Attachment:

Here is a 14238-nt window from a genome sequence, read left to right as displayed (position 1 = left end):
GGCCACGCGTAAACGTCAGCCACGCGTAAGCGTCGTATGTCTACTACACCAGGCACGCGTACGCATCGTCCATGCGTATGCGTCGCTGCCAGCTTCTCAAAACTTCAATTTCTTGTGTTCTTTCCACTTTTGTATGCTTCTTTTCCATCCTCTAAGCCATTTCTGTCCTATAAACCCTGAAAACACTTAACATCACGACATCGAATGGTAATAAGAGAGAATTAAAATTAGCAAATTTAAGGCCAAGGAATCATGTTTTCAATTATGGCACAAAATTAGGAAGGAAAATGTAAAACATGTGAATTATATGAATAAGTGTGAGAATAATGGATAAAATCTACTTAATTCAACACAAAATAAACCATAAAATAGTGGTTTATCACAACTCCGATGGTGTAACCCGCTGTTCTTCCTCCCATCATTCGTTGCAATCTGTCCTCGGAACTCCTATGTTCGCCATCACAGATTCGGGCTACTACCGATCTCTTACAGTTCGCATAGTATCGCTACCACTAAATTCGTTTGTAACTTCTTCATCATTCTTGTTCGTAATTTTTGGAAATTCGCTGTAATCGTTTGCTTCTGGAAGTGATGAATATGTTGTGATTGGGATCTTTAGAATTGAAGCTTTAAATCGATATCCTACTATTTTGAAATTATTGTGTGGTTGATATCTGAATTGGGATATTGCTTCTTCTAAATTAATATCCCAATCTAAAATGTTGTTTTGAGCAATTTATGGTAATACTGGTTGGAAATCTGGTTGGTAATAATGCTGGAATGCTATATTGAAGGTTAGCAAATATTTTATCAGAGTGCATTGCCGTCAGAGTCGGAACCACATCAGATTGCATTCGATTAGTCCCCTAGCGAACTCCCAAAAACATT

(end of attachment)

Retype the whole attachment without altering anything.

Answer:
Here is a 14238-nt window from a genome sequence, read left to right as displayed (position 1 = left end):
GGCCACGCGTAAACGTCAGCCACGCGTAAGCGTCGTATGTCTACTACACCAGGCACGCGTACGCATCGTCCATGCGTATGCGTCGCTGCCAGCTTCTCAAAACTTCAATTTCTTGTGTTCTTTCCACTTTTGTATGCTTCTTTTCCATCCTCTAAGCCATTTCTGTCCTATAAACCCTGAAAACACTTAACATCACGACATCGAATGGTAATAAGAGAGAATTAAAATTAGCAAATTTAAGGCCAAGGAATCATGTTTTCAATTATGGCACAAAATTAGGAAGGAAAATGTAAAACATGTGAATTATATGAATAAGTGTGAGAATAATGGATAAAATCTACTTAATTCAACACAAAATAAACCATAAAATAGTGGTTTATCACAACTCCGATGGTGTAACCCGCTGTTCTTCCTCCCATCATTCGTTGCAATCTGTCCTCGGAACTCCTATGTTCGCCATCACAGATTCGGGCTACTACCGATCTCTTACAGTTCGCATAGTATCGCTACCACTAAATTCGTTTGTAACTTCTTCATCATTCTTGTTCGTAATTTTTGGAAATTCGCTGTAATCGTTTGCTTCTGGAAGTGATGAATATGTTGTGATTGGGATCTTTAGAATTGAAGCTTTAAATCGATATCCTACTATTTTGAAATTATTGTGTGGTTGATATCTGAATTGGGATATTGCTTCTTCTAAATTAATATCCCAATCTAAAATGTTGTTTTGAGCAATTTATGGTAATACTGGTTGGAAATCTGGTTGGTAATAATGCTGGAATGCTATATTGAAGGTTAGCAAATATTTTATCAGAGTGCATTGCCGTCAGAGTCGGAACCACATCAGATTGCATTCGATTAGTCCCCTAGCGAACTCCCAAAAACATT